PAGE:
Team New Zealand are confident they will have superior boat speed in the America's Cup match, though whether that will make the decisive difference against Luna Rossa won't be known until later this week.
The Kiwi syndicate usually tend to play things down and don't like to give too away ahead of competition, preferring to let their deeds do the talking.
But Peter Burling was surprisingly forthright, when asked about the rumoured speed edge that Te Rehutai is expected to have over Luna Rossa.
Towards the end of today's media conference, after all kinds of angles and tangents had been explored, an Italian journalist finally cut to the chase.
"Peter – tell us the truth – do you really think you have the faster boat?"
Burling could have been ambiguous – maybe emphasising that no one know really knows until racing starts – but was refreshingly honest.
"I definitely hope so," laughed Burling, before continuing his assessment.
"You know, I definitely think there are a lot of conditions where I am relatively confident, we do have a faster boat," said the 30-year-old, an analysis that will confirm the optimism among local fans.
"There's obviously a lot of conditions where Luna Rossa has proved to be very strong, you know, especially against some of the other challengers but a lot of those have been areas that we've been making some pretty big strides forward in the last few months. It's been a pretty good period of development for us as a team [and] we're really excited about getting into this first race [on Wednesday]."
The Italians have looked fast in the lighter breezes since the first sight of these boats in December, and throughout the Challenger series Luna Rossa appeared sleek and comfortable whenever the wind was around 10 knots or less. They were able to get up on their foils easier than their opponents and maintain manoeuvrability with seemingly less effort.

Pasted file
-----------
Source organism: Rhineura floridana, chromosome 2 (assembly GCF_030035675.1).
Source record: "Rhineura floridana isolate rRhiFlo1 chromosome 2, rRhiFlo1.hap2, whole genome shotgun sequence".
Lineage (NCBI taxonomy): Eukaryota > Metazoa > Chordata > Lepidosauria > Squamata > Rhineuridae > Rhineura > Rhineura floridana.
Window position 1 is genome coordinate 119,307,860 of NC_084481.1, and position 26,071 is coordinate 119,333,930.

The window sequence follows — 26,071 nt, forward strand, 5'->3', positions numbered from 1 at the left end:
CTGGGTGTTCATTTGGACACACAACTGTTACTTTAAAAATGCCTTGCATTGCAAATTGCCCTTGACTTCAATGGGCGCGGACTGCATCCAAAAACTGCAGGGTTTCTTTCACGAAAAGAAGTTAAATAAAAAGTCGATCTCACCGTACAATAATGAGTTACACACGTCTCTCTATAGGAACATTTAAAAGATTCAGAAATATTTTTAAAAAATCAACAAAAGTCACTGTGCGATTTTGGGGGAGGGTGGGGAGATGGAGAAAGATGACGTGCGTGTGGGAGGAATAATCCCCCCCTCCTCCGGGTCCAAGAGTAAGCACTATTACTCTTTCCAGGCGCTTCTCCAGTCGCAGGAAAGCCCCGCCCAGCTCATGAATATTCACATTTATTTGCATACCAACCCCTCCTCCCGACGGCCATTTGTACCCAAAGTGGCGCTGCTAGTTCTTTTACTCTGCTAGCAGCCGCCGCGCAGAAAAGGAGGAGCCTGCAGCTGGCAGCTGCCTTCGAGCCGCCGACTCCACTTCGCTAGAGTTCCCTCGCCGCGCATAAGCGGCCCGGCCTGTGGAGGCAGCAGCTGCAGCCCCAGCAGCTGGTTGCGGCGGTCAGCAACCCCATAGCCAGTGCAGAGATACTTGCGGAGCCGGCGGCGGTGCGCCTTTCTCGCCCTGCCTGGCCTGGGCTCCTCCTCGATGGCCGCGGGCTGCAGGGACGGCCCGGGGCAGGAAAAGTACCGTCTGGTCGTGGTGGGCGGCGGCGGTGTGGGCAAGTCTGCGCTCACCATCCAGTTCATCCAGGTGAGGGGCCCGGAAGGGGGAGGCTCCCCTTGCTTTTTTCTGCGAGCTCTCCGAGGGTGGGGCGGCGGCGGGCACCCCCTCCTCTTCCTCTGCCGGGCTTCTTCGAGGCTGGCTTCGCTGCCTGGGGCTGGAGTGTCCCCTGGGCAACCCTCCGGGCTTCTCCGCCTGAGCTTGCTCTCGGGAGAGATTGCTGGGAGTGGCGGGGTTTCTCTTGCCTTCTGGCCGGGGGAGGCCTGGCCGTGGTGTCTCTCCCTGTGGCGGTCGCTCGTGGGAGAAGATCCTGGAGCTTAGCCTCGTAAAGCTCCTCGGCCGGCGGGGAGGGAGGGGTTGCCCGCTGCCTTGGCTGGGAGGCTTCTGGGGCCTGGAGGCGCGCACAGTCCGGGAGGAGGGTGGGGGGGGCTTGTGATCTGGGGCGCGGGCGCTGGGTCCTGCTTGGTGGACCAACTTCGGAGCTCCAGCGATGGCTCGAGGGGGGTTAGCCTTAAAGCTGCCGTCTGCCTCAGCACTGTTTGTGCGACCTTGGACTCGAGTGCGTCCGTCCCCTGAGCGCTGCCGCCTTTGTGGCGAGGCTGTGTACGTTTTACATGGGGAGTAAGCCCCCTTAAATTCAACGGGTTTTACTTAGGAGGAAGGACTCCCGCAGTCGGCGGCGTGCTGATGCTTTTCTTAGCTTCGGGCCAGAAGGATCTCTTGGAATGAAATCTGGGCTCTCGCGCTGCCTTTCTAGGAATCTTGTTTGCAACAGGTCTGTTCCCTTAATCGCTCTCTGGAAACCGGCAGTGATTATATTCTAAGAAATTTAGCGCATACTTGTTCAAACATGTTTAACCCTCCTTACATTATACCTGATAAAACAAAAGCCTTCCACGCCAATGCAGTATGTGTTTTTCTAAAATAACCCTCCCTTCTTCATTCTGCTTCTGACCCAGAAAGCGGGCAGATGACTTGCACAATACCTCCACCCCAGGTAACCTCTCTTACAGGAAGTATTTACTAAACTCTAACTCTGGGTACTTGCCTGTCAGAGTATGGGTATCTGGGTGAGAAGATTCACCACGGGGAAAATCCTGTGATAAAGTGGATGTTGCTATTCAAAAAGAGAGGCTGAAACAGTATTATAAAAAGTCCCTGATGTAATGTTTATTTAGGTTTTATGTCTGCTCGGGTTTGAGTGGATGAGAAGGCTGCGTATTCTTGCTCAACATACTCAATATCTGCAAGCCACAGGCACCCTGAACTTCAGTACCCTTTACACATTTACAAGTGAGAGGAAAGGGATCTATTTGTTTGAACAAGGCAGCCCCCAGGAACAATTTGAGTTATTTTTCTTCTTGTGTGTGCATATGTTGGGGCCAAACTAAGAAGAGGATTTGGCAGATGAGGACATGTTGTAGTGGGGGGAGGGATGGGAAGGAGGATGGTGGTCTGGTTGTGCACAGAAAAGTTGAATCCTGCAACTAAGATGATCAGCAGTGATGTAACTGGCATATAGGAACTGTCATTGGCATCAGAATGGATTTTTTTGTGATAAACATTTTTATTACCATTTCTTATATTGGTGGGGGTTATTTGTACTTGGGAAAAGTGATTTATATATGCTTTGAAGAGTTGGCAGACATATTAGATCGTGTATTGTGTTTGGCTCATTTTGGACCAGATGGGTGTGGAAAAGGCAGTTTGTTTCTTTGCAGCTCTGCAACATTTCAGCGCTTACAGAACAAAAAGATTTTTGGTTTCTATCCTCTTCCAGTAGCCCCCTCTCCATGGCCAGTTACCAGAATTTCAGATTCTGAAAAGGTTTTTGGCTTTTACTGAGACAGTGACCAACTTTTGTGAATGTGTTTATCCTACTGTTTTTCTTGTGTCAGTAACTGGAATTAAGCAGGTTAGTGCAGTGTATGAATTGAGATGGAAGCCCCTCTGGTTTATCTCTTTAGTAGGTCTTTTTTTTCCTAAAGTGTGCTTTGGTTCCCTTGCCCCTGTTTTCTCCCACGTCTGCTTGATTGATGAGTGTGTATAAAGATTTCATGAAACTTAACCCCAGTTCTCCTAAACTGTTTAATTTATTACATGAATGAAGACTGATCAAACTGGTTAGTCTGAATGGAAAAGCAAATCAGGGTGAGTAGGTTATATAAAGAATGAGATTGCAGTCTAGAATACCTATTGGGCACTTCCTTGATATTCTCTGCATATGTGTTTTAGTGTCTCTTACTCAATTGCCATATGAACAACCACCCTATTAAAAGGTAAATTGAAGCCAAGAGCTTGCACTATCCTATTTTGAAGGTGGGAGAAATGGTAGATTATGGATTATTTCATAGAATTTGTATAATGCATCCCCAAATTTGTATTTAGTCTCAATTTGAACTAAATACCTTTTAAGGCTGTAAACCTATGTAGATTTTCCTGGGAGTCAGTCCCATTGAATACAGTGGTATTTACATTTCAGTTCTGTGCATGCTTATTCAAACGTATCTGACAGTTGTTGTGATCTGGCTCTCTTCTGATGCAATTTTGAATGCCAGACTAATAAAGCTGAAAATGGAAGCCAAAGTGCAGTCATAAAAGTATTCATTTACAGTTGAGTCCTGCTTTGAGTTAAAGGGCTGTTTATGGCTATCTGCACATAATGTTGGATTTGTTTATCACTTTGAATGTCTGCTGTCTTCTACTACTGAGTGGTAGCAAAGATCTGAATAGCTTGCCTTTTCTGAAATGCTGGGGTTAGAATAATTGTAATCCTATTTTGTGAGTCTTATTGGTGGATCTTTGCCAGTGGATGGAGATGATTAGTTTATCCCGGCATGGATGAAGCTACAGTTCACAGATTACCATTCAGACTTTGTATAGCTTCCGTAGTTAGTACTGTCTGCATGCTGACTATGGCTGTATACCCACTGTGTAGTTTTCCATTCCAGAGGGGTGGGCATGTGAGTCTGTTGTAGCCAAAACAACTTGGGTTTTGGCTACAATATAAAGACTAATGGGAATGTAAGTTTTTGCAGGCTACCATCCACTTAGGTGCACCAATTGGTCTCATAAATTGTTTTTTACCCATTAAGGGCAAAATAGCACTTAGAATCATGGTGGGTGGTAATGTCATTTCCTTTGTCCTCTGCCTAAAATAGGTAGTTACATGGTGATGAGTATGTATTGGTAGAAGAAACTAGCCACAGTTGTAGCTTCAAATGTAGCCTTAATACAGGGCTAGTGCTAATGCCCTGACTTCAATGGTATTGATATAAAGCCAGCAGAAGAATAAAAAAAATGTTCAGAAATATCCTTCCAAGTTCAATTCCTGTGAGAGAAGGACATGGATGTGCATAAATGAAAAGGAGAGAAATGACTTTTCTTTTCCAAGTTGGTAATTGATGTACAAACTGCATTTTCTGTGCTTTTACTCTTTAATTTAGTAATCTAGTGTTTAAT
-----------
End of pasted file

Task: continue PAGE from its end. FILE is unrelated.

If that was Luna Rossa's strength, performance in the light air was also seen as a potential weakness for the New Zealanders. Nothing like the showstopper it was for Ineos Team UK, but a potential Achilles heel nonetheless.
But not anymore, according to Burling, after significant progress over the last three months.
"I think we've made pretty big gains across the board, but probably especially in the lighter airs," said Burling. "The light air was probably our most perceived weakness in the Christmas Cup but now it's been something that we really feel like we've made some pretty massive steps forward in that area. We're pretty happy with our performance in that area now."
When asked to reflect on their body of work over the last three years, Burling left no doubt about their priorities and focus.
"As a syndicate we've really tried to push the speed aspect," said Burling. "You talk to anyone about America's Cup racing and if you're not fast enough, you're not in the yacht race.
"We've done everything we can to try and get the fastest package possible and in more recent times it's been around making sure we don't have any massive downsides to that.
"So, we have pushed hard to have our hull very hydrodynamically [set], [with] low drag at the take-off points and now we're really happy with the package we put together.
"But you know looking across the way, the Italians have put together a pretty nice package as well so that's what makes it all the more exciting come tomorrow."
Heading into the Cup racing?
• Give yourself plenty of time and think about catching a ferry, train or bus to watch the Cup.
• Make sure your AT HOP card is in your pocket. It's the best way to ride.
• Don't forget to scan QR codes with the NZ COVID Tracer app when on public transport and entering the America's Cup Village.
• For more ways to enjoy race day, visit at.govt.nz/americascup.